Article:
11. Vincent and the Doctor (from ‘Doctor Who’)
Written by Richard Curtis, BBC, 2010.

Vincent and the Doctor is a worthy representation of TV SF at its best: science fictional technology (time travel) being used to explore a very human experience within a clever tapestry of real-life art. The Doctor and his companion confront a variation of the traditional time travel ‘grandfather’ paradox, and experience possibly the most emotional of any Doctor Who story in its fifty-plus year franchise. The use of the monster-of the-week format, to metaphorically explore the darkness of a lonely human soul, is a brilliant inversion of the series’ own sometimes-shallow monster formula. All the characters display frailties and a desire to learn from their experiences; the tragedy is that they each fail in their own way. The only desirable addition might have been for the Doctor to comment wistfully on more recently-evolved responses to mental illness; kudos nevertheless for daring to confront a challenging social problem.

12. Pride (from ‘Outland’)
Written by John Richards, ABC TV, 2012.

While more famous deep space franchises pointedly ignored the existence of LGBT people – or at best, reluctantly acknowledged their implicit existence through the use of problematic allegories – the six-episode TV series Outland was out and proud. It focussed on a club of LGBT science fiction fans and, in a strange case of art imitating life, it was produced in Melbourne, which was the one place in Australia that did (at that time) actually have an LGBT SF club (started by myself and friends in 1999). The final episode, Pride, resolves a number of story threads and delivers a satisfying climax at a fictional Pride March. “Beta, go!”

What do you think?
Have I left out any particularly significant episodes from other series? Please let me know! I am keen to possibly write a follow-up article to this one; a study that is not so predisposed towards US culture.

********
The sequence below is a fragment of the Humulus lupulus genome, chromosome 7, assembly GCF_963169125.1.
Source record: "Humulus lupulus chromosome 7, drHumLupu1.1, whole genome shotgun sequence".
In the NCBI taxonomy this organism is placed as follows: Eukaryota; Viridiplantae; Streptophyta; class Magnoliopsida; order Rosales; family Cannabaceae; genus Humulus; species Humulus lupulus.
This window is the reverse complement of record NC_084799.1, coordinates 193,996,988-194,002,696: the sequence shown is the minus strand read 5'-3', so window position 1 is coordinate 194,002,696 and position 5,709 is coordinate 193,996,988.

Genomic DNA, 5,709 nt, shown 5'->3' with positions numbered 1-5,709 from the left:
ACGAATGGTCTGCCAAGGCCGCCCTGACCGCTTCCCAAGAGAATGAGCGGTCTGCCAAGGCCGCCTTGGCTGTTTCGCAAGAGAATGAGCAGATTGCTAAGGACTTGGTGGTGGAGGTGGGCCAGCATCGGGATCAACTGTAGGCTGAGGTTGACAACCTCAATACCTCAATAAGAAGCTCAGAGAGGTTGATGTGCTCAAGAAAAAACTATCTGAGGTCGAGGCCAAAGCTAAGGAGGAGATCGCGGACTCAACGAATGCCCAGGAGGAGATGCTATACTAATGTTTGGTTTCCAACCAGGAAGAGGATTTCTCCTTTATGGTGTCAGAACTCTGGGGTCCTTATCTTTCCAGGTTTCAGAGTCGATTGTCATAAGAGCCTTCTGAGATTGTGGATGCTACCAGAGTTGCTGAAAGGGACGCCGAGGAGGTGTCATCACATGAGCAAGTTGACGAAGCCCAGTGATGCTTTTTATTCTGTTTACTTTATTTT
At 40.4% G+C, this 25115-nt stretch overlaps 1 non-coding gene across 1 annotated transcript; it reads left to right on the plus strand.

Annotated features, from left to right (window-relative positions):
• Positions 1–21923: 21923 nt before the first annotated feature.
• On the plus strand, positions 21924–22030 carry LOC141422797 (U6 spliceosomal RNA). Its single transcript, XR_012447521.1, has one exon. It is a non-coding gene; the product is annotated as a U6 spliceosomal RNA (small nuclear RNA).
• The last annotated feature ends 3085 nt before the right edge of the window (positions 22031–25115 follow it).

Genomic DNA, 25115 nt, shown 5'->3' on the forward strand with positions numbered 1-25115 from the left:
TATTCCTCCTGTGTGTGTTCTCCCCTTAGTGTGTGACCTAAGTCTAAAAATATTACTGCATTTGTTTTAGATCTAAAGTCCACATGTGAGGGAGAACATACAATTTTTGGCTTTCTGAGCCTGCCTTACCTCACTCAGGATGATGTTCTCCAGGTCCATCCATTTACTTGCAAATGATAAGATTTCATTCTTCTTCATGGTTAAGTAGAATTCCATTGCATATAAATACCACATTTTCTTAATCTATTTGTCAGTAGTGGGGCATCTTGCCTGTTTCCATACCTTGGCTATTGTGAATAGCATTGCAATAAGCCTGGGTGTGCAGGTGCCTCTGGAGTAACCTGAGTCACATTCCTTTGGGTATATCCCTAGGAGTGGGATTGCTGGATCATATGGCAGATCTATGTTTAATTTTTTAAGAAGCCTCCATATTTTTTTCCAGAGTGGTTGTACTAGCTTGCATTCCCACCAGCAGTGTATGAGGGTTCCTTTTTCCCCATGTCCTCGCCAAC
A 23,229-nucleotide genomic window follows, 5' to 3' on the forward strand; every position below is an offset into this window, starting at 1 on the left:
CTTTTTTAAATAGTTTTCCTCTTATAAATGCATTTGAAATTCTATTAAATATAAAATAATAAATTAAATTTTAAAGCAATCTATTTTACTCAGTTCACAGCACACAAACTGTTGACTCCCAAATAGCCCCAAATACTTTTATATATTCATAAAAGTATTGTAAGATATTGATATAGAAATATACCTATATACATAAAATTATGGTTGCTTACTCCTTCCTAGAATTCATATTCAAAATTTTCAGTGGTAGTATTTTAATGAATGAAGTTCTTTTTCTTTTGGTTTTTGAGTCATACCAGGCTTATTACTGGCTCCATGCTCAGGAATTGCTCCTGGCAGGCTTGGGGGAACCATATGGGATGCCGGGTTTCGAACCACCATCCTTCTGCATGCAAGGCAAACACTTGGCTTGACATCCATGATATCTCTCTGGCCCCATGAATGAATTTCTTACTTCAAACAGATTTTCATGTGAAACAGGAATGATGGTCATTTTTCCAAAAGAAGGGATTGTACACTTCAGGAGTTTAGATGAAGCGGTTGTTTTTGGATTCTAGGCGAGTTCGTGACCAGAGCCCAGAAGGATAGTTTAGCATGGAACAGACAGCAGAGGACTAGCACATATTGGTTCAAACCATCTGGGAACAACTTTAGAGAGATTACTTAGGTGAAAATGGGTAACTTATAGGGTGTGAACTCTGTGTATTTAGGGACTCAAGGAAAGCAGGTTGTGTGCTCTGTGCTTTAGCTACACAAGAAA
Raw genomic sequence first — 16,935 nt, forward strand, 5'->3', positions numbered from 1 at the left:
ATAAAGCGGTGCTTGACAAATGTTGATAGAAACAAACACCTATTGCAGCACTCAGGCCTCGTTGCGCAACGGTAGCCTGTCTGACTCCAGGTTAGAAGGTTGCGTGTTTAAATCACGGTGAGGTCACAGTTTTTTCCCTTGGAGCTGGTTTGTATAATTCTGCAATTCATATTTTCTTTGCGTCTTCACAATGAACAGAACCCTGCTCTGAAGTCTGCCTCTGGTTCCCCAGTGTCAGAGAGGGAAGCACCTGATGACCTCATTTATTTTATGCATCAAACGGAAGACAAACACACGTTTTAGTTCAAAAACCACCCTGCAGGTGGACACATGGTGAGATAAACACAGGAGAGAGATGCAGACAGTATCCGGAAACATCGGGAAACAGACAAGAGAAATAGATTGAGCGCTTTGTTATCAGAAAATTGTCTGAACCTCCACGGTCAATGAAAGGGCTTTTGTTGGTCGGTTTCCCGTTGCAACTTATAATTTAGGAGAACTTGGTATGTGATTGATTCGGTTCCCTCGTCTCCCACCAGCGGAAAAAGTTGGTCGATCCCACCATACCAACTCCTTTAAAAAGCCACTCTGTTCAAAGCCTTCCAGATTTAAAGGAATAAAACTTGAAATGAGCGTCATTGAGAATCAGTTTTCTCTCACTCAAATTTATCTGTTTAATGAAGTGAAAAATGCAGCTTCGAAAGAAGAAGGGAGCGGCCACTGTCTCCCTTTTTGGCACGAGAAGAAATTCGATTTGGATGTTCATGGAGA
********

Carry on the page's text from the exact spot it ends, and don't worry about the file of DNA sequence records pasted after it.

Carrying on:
© 2020 Geoff Allshorn

It’s Life, Jim, But Not As We Know it.

It may not have the elegance and beauty of the artwork in the Lascaux cave complex in France, but sometimes I wonder if such items as this might one day be seen as archaeologically significant artefacts which document primitive communications between ourselves and evolving new species of Artificial Intelligence.

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Computer punch card, Australia, circa early 1970s. From my personal collection.

On the other hand, early computer punch cards might ultimately be seen a vestigial remnant of our own evolution: in line with Transhumanist ideas, emerging AI technology may combine with us to create distinctive new transbiological phenotype-genotype variations.

Will Artificial Intelligence evolve as a separate species, or will we co-evolve to become a mix of something that is as conjoined as we are with Neanderthals and Denisovans? Will we face Colossus the Forbin Project or HAL9000 as our overlords, or will we simply evolve into variations of bionic people, cybermen, or the Borg? Either way, resistance will not only be futile, it may be as retrograde as those who, today, deny the reality of evolution or vaccines or other scientific discoveries in our modern world.

Despite our cultural fears of everything from Frankenstein’s Monster to the Terminator, I do not fear whatever lies ahead. Indeed, when I glimpse at my old souvenir computer punch cards, I am reminded of Miranda’s utterance from Shakespeare’s The Tempest:
O brave new world,
That has such people in ’t!
Our future beckons, full of strange and wondrous things. Let’s make it glorious and embrace it.

© 2020 Geoff Allshorn

Take the Red Pill?

Artist: Miriam English

It is over twenty years since the science fiction film, The Matrix burst onto our screens and most famously introduced possibly millions of viewers to philosophical ideas such as Simulation Theory and the potential dangers of unregulated technological advancement. Are we living inside a computer simulation?

Perhaps the most famous scene in the movie involved the lead character having to choose between taking a blue pill, which would allow him to continue living in a blissfully unaware fantasy state, or a red pill, which would wake him up to whatever harsh reality actually existed in his real world.